Wednesday, April 20, 2011

Baxter, Storms, Jeremiah, and PRIDE

I love it when God orchestrates my sanctification through multiple avenues. For some reason, this captures my attention and helps me process and progress the lesson at hand. I am even learning to like it when it comes with a punch to my pride and a sidekick to my selfishness.

Last night I was roasting coffee and reading The Reformed Pastor by Richard Baxter. A lengthy tirade against pride in the clergy caught my attention. It is a long excerpt, but well worth the read.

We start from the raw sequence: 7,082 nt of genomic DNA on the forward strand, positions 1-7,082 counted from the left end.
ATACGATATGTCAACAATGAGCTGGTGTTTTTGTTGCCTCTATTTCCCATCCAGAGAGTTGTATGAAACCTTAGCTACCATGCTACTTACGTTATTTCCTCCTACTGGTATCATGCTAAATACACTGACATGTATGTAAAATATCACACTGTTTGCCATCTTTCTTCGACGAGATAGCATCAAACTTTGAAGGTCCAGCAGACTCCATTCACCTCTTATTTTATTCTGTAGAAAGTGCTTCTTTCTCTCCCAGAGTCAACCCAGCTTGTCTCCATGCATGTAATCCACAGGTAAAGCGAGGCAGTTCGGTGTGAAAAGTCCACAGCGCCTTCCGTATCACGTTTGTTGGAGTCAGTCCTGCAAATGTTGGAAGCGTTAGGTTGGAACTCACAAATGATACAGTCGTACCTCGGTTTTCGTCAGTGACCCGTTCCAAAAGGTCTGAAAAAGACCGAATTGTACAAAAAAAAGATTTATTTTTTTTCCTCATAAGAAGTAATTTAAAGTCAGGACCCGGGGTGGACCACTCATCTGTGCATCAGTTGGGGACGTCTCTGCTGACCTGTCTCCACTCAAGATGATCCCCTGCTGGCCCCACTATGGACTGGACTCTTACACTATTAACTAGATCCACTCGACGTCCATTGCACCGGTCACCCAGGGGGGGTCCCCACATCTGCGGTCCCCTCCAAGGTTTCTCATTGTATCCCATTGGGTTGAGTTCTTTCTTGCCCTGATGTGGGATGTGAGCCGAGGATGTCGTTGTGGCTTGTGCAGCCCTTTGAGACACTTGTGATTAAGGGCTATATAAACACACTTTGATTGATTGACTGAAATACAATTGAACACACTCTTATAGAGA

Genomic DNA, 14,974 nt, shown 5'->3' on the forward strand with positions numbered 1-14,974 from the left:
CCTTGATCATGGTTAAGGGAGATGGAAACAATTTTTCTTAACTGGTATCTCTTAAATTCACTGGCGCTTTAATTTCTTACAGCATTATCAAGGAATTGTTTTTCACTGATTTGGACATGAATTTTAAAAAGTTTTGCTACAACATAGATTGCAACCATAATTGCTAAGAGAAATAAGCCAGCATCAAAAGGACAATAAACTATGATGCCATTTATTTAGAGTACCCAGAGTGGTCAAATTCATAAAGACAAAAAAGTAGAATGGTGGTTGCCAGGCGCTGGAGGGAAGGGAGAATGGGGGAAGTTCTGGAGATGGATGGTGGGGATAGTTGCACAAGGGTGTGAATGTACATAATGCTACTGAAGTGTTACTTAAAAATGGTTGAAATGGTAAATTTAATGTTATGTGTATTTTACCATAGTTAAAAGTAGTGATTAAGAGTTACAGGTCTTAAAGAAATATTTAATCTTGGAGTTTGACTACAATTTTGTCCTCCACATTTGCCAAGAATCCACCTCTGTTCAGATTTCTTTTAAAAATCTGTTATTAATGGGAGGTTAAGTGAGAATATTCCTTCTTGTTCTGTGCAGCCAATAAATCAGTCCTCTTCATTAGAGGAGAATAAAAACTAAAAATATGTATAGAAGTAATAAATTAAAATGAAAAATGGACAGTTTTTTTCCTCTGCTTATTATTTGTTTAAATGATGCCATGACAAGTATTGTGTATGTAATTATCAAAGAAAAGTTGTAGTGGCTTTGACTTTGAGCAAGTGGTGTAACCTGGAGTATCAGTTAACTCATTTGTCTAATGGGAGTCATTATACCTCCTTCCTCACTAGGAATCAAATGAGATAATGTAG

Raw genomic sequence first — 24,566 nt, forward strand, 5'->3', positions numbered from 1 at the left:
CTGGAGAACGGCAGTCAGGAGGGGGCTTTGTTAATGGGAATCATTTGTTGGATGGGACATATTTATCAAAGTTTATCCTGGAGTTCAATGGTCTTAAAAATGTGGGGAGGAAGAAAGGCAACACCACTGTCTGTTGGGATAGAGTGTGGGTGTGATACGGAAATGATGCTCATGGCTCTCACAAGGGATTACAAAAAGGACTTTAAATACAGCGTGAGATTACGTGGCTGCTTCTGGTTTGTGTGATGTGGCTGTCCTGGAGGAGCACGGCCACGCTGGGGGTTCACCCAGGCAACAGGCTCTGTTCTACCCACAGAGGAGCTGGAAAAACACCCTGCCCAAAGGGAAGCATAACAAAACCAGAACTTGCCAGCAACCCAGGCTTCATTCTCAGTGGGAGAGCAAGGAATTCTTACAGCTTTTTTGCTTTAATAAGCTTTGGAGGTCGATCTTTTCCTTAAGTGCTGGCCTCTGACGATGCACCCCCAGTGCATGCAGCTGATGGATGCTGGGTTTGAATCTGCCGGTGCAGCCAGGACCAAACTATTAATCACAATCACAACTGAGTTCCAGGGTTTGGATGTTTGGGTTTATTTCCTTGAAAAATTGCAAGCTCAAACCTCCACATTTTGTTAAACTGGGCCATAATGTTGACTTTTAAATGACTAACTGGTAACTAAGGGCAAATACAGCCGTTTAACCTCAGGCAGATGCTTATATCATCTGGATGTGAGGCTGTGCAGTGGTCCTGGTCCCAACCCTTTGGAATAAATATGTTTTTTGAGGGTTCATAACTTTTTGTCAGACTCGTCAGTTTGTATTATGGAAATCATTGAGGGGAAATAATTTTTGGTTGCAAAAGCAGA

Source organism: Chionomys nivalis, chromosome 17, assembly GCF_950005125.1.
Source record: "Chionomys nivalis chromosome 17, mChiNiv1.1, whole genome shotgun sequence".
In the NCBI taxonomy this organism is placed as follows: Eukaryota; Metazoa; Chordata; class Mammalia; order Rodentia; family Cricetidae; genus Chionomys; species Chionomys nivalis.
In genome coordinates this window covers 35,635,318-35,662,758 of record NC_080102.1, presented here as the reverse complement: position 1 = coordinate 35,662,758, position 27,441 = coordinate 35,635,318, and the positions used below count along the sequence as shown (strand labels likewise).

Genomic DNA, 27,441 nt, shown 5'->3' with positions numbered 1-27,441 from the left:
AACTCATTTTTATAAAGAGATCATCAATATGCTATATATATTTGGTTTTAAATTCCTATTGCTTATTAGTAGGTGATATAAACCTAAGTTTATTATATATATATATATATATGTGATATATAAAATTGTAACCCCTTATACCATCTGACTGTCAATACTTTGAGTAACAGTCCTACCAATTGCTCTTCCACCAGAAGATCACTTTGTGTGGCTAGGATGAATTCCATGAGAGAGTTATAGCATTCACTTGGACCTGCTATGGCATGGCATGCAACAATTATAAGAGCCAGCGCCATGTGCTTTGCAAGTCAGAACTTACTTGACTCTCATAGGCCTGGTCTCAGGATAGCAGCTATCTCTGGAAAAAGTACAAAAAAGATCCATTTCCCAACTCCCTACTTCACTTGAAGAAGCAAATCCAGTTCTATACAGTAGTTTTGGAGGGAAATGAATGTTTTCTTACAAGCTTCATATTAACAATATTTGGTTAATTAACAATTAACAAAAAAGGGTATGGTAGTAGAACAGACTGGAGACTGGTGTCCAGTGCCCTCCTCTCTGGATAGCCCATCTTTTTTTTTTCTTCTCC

One of our most heinous and palpable sins is PRIDE. This is a sin that hath too much interest in the best of us, but which is more hateful and inexcusable in us than in other men. Yet is it so prevalent in some of us, that it inditeth our discourses, it chooseth our company, it formeth our countenances, it putteth the accent and emphasis upon our words. It fills some men’s minds with aspiring desires, and designs: it possesseth them with envious and bitter thoughts against those who stand in their light, or who by any means eclipse their glory, or hinder the progress of their reputation. Oh what a constant companion, what a tyrannical commander, what a sly and subtle insinuating enemy, is this sin of pride! It goes with men to the draper, the mercer, the tailor: ‘it chooseth them their cloth, their trimming, and their fashion. Fewer ministers would ruffle it out in the fashion in hair and habit, if it were not for the command of this tyrannous vice. And I would that this were all, or the worst. But, alas! how frequently doth it go with us to our study, and there sit with us and do our work! How oft doth it choose our subject, and, more frequently still, our words and ornaments! God commandeth us to be as plain as we can, that we may inform the ignorant; and as convincing and serious as we are able, that we may melt and change their hardened hearts. But pride stands by and contradicteth all, and produceth its toys and trifles. It polluteth rather than polisheth; and, under pretense of laudable ornaments, dishonoreth our sermons with childish gauds: as if a prince were to be decked in the habit of a stage-player, or a painted fool. It persuadeth us to paint the window, that it may dim the light: and to speak to our people that which they cannot understand; to let them know that we are able to speak unprofitably. If we have a plain and cutting passage, it taketh off the edge, and dulls the life of our preaching, under pretense of filing off’ the roughness, unevenness, and superfluity. When God chargeth us to deal with men as for their lives, and to beseech them with all the earnestness that we are able, this cursed sin controlleth all, and condemneth the most holy commands of God, and saith to us, ‘What! will you make people think you are mad? will you make them say you rage or rave? Cannot you speak soberly and moderately?’ And thus doth pride make many a man’s sermons; and what pride makes, the devil makes; and what sermons the devil will make and to what end, we may easily conjecture. Though the matter be of God, yet if the dress, and manner, and end be from Satan, we have no great reason to expect success.